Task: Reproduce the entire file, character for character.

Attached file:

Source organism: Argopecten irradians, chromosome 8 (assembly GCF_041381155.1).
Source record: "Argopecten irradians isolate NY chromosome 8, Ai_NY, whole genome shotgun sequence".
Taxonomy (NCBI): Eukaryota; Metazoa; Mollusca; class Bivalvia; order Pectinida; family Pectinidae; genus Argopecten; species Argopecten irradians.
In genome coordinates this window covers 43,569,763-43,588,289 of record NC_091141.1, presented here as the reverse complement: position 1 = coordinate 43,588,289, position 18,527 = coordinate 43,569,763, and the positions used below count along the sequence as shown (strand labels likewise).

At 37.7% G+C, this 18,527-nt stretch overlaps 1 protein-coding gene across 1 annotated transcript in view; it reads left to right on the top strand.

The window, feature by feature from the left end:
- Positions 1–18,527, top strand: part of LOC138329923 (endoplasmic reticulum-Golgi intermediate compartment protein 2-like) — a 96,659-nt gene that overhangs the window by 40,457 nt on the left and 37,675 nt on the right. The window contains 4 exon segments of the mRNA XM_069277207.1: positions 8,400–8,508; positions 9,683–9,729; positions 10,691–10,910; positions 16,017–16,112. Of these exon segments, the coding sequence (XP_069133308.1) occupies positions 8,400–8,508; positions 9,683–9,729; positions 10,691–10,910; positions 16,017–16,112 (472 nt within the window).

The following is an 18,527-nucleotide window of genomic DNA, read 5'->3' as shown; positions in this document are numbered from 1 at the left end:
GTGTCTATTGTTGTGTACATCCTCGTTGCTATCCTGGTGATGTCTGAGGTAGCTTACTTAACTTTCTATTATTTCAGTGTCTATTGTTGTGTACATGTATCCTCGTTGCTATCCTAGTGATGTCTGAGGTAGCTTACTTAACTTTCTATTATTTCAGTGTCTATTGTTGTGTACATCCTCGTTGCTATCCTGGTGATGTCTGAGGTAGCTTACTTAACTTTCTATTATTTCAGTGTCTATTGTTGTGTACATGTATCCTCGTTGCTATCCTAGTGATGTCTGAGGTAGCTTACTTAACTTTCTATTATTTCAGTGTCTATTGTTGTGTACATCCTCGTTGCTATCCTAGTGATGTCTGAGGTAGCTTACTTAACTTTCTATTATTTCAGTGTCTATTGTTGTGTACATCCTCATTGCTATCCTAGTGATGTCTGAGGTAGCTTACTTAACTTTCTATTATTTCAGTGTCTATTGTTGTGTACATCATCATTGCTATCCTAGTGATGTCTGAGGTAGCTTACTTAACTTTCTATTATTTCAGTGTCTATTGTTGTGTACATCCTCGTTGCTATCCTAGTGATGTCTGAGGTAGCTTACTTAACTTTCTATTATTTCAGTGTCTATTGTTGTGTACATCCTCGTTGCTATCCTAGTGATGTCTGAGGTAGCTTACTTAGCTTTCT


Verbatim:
Source organism: Argopecten irradians, chromosome 8 (assembly GCF_041381155.1).
Source record: "Argopecten irradians isolate NY chromosome 8, Ai_NY, whole genome shotgun sequence".
Taxonomy (NCBI): Eukaryota; Metazoa; Mollusca; class Bivalvia; order Pectinida; family Pectinidae; genus Argopecten; species Argopecten irradians.
In genome coordinates this window covers 43,569,763-43,588,289 of record NC_091141.1, presented here as the reverse complement: position 1 = coordinate 43,588,289, position 18,527 = coordinate 43,569,763, and the positions used below count along the sequence as shown (strand labels likewise).

At 37.7% G+C, this 18,527-nt stretch overlaps 1 protein-coding gene across 1 annotated transcript in view; it reads left to right on the top strand.

The window, feature by feature from the left end:
- Positions 1–18,527, top strand: part of LOC138329923 (endoplasmic reticulum-Golgi intermediate compartment protein 2-like) — a 96,659-nt gene that overhangs the window by 40,457 nt on the left and 37,675 nt on the right. The window contains 4 exon segments of the mRNA XM_069277207.1: positions 8,400–8,508; positions 9,683–9,729; positions 10,691–10,910; positions 16,017–16,112. Of these exon segments, the coding sequence (XP_069133308.1) occupies positions 8,400–8,508; positions 9,683–9,729; positions 10,691–10,910; positions 16,017–16,112 (472 nt within the window).

The following is an 18,527-nucleotide window of genomic DNA, read 5'->3' as shown; positions in this document are numbered from 1 at the left end:
GTGTCTATTGTTGTGTACATCCTCGTTGCTATCCTGGTGATGTCTGAGGTAGCTTACTTAACTTTCTATTATTTCAGTGTCTATTGTTGTGTACATGTATCCTCGTTGCTATCCTAGTGATGTCTGAGGTAGCTTACTTAACTTTCTATTATTTCAGTGTCTATTGTTGTGTACATCCTCGTTGCTATCCTGGTGATGTCTGAGGTAGCTTACTTAACTTTCTATTATTTCAGTGTCTATTGTTGTGTACATGTATCCTCGTTGCTATCCTAGTGATGTCTGAGGTAGCTTACTTAACTTTCTATTATTTCAGTGTCTATTGTTGTGTACATCCTCGTTGCTATCCTAGTGATGTCTGAGGTAGCTTACTTAACTTTCTATTATTTCAGTGTCTATTGTTGTGTACATCCTCATTGCTATCCTAGTGATGTCTGAGGTAGCTTACTTAACTTTCTATTATTTCAGTGTCTATTGTTGTGTACATCATCATTGCTATCCTAGTGATGTCTGAGGTAGCTTACTTAACTTTCTATTATTTCAGTGTCTATTGTTGTGTACATCCTCGTTGCTATCCTAGTGATGTCTGAGGTAGCTTACTTAACTTTCTATTATTTCAGTGTCTATTGTTGTGTACATCCTCGTTGCTATCCTAGTGATGTCTGAGGTAGCTTACTTAGCTTTCT